Dynamic scroll rate adjustment is implemented in the illustrated implementation within set top box 14. However, it will be appreciated by those of ordinary skill in the art having benefit of the instant disclosure that such functionality may be implemented in any number of devices capable of displaying program information to a viewer, including, for example, televisions, cable set top boxes, personal video recorders, computers, VCR's, etc. Further, set top box 14 need not necessarily be capable of directly receiving and/or displaying television programs to viewers, so long as the box is capable of monitoring a user's viewing habits and displaying program information to the user. In addition, television programs may be received from any number of sources, including off-air broadcast sources, cable television sources, satellite television sources, and computer network sources such as the Internet.
Now turning to FIG. 2, set top box 14 is illustrated in greater detail. Set top box 14 is under the control of a processor 24, which is interfaced with a memory 26 storing both program code suitable for execution by the processor, as well as additional data structures required by the processor in controlling the operation of the set top box. Processor 24 may represent one or more processors (e.g., microprocessors or microcontrollers), and memory 26 may represent the random access memory (RAM) devices comprising the main storage of the set top box, as well as any supplemental levels of memory, e.g., cache memories, non-volatile or backup memories (e.g., programmable or flash memories), read-only memories, etc. In addition, memory 26 may be considered to include memory storage physically located elsewhere in set top box 14, e.g., any cache memory in processor 24, as well as any storage capacity used as a virtual memory, e.g., as stored on a mass storage device or on another data processing system coupled to set top box 14 via an external network (not shown).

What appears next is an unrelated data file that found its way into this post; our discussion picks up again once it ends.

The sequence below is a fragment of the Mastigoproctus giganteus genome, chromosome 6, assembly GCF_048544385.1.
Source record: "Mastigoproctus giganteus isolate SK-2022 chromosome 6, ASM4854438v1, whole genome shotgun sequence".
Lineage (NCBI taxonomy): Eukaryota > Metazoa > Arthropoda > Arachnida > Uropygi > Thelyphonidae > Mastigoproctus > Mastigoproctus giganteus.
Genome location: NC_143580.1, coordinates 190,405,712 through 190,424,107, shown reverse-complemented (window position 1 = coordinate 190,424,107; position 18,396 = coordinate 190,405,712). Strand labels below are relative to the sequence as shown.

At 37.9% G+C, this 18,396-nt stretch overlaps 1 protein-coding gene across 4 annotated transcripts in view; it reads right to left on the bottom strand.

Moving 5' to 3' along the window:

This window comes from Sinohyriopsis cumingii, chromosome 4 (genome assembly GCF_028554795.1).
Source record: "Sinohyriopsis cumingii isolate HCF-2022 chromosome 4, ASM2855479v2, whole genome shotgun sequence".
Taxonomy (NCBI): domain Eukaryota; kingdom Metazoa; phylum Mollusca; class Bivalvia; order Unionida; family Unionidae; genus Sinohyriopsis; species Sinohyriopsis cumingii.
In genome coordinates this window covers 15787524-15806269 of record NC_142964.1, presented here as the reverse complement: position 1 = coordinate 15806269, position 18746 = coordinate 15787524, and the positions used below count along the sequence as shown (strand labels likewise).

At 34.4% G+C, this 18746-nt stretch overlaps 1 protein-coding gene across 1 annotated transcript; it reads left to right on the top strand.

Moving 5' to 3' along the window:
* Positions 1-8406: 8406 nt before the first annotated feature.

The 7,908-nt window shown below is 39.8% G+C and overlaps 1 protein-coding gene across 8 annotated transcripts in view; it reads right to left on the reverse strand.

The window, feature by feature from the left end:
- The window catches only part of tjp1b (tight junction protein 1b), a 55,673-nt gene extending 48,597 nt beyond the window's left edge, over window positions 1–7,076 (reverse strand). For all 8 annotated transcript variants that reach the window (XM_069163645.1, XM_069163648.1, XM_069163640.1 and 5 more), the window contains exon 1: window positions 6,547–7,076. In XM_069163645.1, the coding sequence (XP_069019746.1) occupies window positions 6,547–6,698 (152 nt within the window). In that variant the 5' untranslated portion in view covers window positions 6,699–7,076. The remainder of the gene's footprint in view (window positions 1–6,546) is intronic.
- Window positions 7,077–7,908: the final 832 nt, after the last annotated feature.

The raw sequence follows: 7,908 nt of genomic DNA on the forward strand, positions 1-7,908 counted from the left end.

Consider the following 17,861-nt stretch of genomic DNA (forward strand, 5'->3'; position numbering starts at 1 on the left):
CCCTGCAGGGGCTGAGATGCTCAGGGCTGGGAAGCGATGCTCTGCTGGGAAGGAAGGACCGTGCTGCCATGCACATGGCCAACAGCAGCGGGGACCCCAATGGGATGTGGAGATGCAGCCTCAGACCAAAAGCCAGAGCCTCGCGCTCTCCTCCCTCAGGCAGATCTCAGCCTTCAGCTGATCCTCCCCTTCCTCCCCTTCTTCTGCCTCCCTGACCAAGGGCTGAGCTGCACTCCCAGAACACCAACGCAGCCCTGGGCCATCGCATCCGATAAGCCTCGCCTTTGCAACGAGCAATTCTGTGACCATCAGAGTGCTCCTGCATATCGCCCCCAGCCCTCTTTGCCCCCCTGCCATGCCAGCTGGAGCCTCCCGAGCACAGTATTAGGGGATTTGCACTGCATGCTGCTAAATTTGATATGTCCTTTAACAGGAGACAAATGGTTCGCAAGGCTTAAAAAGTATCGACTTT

Satellite television broadcast signals are received by set top box 14 through a satellite input 28 and decoded by a satellite signal decoder 30. Likewise, off-air or cable television signals are received through an antenna input 32 and processed by a tuner 34. Audio and/or video data output by either of decoder 30 and tuner 34 are output to a television or video monitor through a TV output 36 driven by audio/video amplification circuitry 38. Furthermore, user input is received from a viewer via interface 40, e.g., to receive input via front panel buttons and/or a remote control.
Set top box 14 operates under the control of an embedded operating system, and executes or otherwise relies upon various software and/or firmware applications, components, programs, objects, modules, data structures, etc. In general, the routines executed to implement the embodiments of the invention, whether implemented as part of an operating system or a specific application, component, program, object, module or sequence of instructions, will be referred to herein as “computer programs”, or simply “programs”. The computer programs typically comprise one or more instructions that are resident at various times in various memory and storage devices in a computer, and that, when read and executed by one or more processors in a computer, cause that computer to perform the steps necessary to execute steps or elements embodying the various aspects of the invention. Moreover, while the invention has and hereinafter will be described in the context of fully functioning computers and other programmable electronic devices, those skilled in the art will appreciate that the various embodiments of the invention are capable of being distributed as a program product in a variety of forms, and that the invention applies equally regardless of the particular type of signal bearing media used to actually carry out the distribution. Examples of signal bearing media include but are not limited to recordable type media such as volatile and non-volatile memory devices, floppy and other removable disks, hard disk drives, magnetic tape, optical disks (e.g., CD-ROM's, DVD's, etc.), among others, and transmission type media such as digital and analog communication links.